Despite their struggles to finish a race, being present at Formula One events with Alfa Romeo and Ferrari had almost the same effect given the fact that most likely it would be Alfa Romeo and Ferrari that would take all of the points paying positions at the finish. Such was the dominance of the two teams, that it was almost unheard of in 1951 to have another team finish in the points. With the exception of Belgium and the British Grand Prix, all of the points-paying positions at Formula One races had been swept by Alfa Romeo and Ferrari. In light of their dominance, it made it difficult for other smaller teams to justify participating in Formula One events. And, as a result of these facts, it is interesting to note that not one Enrico Plate car competed in any of the remaining Formula One events in 1951.

The Enrico Plate team entered cars in four of the seven rounds of the Formula One world championship. Out of the four events the team did enter its most impressive performance was that turned in by Louis Chiron at Bremgarten. Chiron qualified a very poor 19th, but he was able to come up through the field very impressively. He seemed right at home in the rain and was able to finish the race in 7th, only two places out of the points. Enrico Plate finished the 1951 Formula One season having led no laps nor scoring a single championship point.

As it is with Formula One today, if there was no support from television contracts and other profit sharing measures, the smaller teams would disappear from competitive grand prix racing. And they mostly already have, with the exception being Williams perhaps. As 1951 wore on, and performance-oriented rewards harder to come by with the dominant presence of Alfa Romeo and Ferrari, Enrico Plate began to really run into financial troubles.

Sources

'Race Results by Year (1951)', (http://www.ultimateracinghistory.com/racelist.php?year=1951). Ultimateracinghistory.com. http://www.ultimateracinghistory.com/racelist.php?year=1951. Retrieved 11 November 2010.

'1951 Non-World Championship Grands Prix', (http://www.silhouet.com/motorsport/archive/f1/nc/1951/1951.html#bari). 1951 Non-World Championship Grands Prix. http://www.silhouet.com/motorsport/archive/f1/nc/1951/1951.html#bari. Retrieved 11 November 2010.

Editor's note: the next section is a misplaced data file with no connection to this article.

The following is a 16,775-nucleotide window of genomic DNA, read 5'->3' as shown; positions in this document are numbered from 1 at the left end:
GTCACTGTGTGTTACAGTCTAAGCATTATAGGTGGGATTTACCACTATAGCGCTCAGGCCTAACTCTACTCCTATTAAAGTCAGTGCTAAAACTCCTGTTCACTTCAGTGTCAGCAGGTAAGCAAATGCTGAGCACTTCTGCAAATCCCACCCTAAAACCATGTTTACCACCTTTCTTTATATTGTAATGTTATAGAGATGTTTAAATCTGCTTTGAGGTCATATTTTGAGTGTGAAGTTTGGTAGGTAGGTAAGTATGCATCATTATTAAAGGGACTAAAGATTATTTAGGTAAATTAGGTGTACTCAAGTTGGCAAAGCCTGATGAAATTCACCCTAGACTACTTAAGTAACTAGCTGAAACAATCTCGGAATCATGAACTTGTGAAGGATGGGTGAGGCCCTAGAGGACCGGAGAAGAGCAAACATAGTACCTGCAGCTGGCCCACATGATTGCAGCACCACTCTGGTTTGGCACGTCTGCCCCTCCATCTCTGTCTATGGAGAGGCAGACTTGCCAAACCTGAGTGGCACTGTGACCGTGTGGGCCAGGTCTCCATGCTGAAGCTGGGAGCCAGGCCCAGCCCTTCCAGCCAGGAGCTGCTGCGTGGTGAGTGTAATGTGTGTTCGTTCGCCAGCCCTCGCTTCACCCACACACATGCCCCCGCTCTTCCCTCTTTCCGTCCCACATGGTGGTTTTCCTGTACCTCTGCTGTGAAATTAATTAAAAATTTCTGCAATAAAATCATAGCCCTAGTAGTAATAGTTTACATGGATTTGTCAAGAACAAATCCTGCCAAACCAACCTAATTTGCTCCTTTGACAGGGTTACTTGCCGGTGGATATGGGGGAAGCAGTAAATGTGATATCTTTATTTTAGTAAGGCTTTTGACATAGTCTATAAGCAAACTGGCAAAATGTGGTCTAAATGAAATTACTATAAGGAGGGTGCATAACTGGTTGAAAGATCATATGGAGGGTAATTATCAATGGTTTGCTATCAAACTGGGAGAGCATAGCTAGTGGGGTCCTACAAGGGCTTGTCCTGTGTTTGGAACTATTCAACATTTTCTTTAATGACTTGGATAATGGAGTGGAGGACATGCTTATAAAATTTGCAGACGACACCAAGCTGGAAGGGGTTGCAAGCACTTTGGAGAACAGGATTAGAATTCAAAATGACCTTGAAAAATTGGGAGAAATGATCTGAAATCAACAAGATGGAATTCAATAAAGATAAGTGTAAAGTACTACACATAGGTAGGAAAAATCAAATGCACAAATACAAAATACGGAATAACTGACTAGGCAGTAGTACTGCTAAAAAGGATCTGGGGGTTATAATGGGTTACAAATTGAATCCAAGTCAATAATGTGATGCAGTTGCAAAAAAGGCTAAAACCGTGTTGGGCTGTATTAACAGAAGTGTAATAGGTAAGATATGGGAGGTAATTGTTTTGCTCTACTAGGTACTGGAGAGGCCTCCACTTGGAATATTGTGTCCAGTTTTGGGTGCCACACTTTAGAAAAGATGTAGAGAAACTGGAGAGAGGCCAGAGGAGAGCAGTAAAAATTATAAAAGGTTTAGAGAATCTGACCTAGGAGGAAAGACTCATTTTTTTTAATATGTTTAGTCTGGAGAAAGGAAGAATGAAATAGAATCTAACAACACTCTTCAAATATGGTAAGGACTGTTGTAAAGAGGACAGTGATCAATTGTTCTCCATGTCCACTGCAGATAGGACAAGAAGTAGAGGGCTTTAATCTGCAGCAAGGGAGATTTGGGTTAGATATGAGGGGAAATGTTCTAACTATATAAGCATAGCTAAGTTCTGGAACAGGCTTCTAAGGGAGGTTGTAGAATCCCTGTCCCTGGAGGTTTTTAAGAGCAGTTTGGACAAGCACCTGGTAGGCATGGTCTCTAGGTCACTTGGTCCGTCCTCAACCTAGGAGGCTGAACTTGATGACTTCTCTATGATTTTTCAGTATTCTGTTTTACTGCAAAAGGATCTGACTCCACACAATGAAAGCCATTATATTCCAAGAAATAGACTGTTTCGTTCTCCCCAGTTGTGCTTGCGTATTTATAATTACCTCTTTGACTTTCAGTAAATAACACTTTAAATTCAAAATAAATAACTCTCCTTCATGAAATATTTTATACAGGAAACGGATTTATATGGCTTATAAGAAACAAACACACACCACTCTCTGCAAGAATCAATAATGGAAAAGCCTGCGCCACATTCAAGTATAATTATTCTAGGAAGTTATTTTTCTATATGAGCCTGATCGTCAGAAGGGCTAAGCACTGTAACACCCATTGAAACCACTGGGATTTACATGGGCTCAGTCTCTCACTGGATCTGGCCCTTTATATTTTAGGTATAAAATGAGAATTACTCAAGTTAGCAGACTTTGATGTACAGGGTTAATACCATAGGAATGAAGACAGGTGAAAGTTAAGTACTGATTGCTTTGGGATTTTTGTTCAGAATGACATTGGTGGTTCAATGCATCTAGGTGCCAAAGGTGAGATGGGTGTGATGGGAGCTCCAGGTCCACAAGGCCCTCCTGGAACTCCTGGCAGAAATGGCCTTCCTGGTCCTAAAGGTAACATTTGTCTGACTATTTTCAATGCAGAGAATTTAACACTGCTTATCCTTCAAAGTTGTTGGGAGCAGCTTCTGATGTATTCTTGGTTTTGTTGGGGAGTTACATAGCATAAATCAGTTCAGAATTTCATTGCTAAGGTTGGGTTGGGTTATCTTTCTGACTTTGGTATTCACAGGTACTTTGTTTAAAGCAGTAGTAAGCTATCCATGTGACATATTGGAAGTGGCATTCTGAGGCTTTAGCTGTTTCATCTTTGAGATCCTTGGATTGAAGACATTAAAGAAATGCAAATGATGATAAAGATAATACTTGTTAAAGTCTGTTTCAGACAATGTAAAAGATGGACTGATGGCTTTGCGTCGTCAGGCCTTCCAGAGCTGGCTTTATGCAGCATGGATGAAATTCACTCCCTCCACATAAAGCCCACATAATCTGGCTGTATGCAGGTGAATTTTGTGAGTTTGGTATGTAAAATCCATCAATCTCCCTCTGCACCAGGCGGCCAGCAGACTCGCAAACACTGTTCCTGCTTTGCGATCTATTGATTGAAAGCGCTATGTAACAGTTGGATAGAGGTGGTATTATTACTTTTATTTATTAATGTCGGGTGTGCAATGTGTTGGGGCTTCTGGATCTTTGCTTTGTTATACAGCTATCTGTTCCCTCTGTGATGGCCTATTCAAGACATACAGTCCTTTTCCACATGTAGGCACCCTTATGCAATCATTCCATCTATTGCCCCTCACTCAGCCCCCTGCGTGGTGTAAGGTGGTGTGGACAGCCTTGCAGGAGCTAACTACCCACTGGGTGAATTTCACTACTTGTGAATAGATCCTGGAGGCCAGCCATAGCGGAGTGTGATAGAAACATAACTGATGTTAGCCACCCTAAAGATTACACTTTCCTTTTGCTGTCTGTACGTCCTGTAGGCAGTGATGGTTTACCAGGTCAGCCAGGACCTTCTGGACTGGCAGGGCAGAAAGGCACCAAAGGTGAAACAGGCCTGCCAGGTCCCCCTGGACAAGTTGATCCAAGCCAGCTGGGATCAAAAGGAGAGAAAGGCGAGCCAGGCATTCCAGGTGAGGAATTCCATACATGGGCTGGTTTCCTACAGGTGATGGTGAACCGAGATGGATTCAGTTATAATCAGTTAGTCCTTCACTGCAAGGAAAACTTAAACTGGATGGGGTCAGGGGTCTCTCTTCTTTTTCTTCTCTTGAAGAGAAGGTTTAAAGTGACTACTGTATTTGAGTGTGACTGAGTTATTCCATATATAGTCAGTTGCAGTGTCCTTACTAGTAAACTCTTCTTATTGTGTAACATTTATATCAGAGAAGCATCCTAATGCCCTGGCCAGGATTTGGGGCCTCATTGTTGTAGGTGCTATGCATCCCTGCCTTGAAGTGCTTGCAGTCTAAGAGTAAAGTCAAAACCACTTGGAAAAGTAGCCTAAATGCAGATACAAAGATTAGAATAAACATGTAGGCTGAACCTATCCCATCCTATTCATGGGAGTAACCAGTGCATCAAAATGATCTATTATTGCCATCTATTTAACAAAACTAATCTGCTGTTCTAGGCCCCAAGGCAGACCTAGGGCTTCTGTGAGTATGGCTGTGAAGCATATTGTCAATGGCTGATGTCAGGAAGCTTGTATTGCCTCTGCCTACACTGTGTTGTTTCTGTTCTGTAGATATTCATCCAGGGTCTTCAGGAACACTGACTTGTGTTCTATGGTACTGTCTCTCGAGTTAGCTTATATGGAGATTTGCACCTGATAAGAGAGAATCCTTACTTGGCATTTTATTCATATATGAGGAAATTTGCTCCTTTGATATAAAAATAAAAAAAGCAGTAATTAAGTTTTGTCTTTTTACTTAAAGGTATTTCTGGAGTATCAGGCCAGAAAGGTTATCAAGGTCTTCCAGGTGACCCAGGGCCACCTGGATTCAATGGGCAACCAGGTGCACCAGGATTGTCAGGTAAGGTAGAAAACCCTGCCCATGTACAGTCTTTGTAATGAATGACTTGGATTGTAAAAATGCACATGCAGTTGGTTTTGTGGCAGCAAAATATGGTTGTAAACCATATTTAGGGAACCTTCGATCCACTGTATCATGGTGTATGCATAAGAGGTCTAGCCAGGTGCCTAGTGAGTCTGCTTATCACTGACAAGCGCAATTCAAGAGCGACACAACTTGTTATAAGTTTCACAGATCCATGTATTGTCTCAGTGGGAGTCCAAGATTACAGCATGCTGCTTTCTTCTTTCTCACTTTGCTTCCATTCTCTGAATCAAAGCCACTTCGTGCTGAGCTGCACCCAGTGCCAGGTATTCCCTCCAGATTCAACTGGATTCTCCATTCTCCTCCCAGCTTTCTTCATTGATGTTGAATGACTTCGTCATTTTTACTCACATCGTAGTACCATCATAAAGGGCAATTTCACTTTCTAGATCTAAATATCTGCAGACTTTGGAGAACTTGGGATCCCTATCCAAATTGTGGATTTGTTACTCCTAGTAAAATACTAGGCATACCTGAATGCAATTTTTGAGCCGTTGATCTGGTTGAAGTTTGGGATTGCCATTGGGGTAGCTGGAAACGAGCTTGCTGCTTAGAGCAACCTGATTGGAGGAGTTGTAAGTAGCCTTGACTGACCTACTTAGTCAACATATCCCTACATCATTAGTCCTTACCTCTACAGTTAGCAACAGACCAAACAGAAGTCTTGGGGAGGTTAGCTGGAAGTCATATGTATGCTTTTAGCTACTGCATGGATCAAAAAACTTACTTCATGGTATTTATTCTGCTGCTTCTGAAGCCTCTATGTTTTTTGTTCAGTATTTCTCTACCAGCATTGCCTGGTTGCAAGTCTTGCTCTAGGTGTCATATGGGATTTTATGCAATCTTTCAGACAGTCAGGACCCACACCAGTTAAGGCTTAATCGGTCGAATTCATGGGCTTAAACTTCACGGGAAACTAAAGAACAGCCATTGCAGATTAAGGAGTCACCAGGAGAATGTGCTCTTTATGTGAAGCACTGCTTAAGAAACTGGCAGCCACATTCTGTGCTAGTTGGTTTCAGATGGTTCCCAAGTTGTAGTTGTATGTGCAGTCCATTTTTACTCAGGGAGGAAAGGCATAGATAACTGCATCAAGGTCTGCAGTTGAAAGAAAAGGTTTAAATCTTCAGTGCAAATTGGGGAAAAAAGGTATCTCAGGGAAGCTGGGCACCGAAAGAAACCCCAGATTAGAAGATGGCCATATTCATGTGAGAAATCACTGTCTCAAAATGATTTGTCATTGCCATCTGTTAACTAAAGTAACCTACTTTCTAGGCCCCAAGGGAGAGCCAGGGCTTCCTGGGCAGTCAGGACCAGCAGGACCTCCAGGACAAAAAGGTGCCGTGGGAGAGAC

Wikipedia contributors, '1951 Formula One season', Wikipedia, The Free Encyclopedia, 10 November 2010, 01:40 UTC, http://en.wikipedia.org/w/index.php?title=1951_Formula_One_season&oldid=395856784 accessed 11 November 2010

More

Formula 1 Articles From The 1951 Season.

Argentina Drivers  F1 Drivers From Argentina 
Pablo Birger
Roberto Wenceslao Bonomi
Juan Manuel Bordeu
Clemar Bucci
Alberto Augusto Crespo
Jorge Daponte
Alejandro de Tomaso
Nasif Moisés Estéfano
Juan Manuel 'El Chueco' Fangio
Norberto Edgardo Fontana
Oscar Alfredo Gálvez
José Froilán González
Miguel Ángel Guerra
Jesús Ricardo Iglesias
Oscar Rubén Larrauri
Alberto Rodriguez Larreta
Onofre Marimón
Gastón Hugo Mazzacane
Carlos Alberto Menditeguy
Roberto Mieres
Enrico Plate
Carlos Alberto Reutemann
Adolfo Schwelm Cruz
Esteban Tuero
Ricardo Héctor Zunino
Formula One World Drivers' Champions
1950 G. Farina
1951 J. Fangio
1952 A. Ascari
1953 A. Ascari
1954 J. Fangio
1955 J. Fangio
1956 J. Fangio
1957 J. Fangio
1958 M. Hawthorn
1959 S. Brabham
1960 S. Brabham
1961 P. Hill, Jr
1962 N. Hill
1963 J. Clark, Jr.
1964 J. Surtees
1965 J. Clark, Jr.
1966 S. Brabham
1967 D. Hulme
1968 N. Hill
1969 S. Stewart
1970 K. Rindt
1971 S. Stewart
1972 E. Fittipaldi
1973 S. Stewart
1974 E. Fittipaldi
1975 A. Lauda
1976 J. Hunt
1977 A. Lauda
1978 M. Andretti
1979 J. Scheckter
1980 A. Jones
1981 N. Piquet
1982 K. Rosberg
1983 N. Piquet
1984 A. Lauda
1985 A. Prost
1986 A. Prost
1987 N. Piquet
1988 A. Senna
1989 A. Prost
1990 A. Senna
1991 A. Senna
1992 N. Mansell
1993 A. Prost
1994 M. Schumacher
1995 M. Schumacher
1996 D. Hill
1997 J. Villeneuve
1998 M. Hakkinen
1999 M. Hakkinen
2000 M. Schumacher
2001 M. Schumacher
2002 M. Schumacher
2003 M. Schumacher
2004 M. Schumacher
2005 F. Alonso
2006 F. Alonso
2007 K. Raikkonen
2008 L. Hamilton
2009 J. Button
2010 S. Vettel
2011 S. Vettel
2012 S. Vettel
2013 S. Vettel
2014 L. Hamilton
2015 L. Hamilton
2016 N. Rosberg
2017 L. Hamilton
2018 L. Hamilton

data-full-width-responsive="true">


Vehicle information, history, and specifications from concept to production.

Follow ConceptCarz on Facebook Conceptcarz Google+ Follow ConceptCarz on Twitter Conceptcarz RSS News Feed

Conceptcarz.com
© 1998-2019 Conceptcarz.com Reproduction or reuse prohibited without written consent.